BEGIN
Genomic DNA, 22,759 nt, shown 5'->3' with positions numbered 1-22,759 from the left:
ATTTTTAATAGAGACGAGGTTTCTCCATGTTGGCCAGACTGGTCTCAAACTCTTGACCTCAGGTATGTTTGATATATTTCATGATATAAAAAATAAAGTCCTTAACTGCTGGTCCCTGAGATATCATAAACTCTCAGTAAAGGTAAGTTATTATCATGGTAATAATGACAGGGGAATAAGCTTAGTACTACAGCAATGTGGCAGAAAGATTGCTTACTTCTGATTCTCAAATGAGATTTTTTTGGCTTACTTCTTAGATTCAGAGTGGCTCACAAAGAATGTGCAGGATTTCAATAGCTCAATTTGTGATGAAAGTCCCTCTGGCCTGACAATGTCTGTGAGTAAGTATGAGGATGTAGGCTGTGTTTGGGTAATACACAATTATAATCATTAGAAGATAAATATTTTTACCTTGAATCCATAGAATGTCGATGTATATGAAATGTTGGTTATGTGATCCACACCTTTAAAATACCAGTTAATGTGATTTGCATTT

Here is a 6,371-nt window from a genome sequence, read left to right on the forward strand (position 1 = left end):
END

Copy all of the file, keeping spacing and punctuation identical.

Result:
Genomic DNA, 22,759 nt, shown 5'->3' with positions numbered 1-22,759 from the left:
ATTTTTAATAGAGACGAGGTTTCTCCATGTTGGCCAGACTGGTCTCAAACTCTTGACCTCAGGTATGTTTGATATATTTCATGATATAAAAAATAAAGTCCTTAACTGCTGGTCCCTGAGATATCATAAACTCTCAGTAAAGGTAAGTTATTATCATGGTAATAATGACAGGGGAATAAGCTTAGTACTACAGCAATGTGGCAGAAAGATTGCTTACTTCTGATTCTCAAATGAGATTTTTTTGGCTTACTTCTTAGATTCAGAGTGGCTCACAAAGAATGTGCAGGATTTCAATAGCTCAATTTGTGATGAAAGTCCCTCTGGCCTGACAATGTCTGTGAGTAAGTATGAGGATGTAGGCTGTGTTTGGGTAATACACAATTATAATCATTAGAAGATAAATATTTTTACCTTGAATCCATAGAATGTCGATGTATATGAAATGTTGGTTATGTGATCCACACCTTTAAAATACCAGTTAATGTGATTTGCATTT

Here is a 6,371-nt window from a genome sequence, read left to right on the forward strand (position 1 = left end):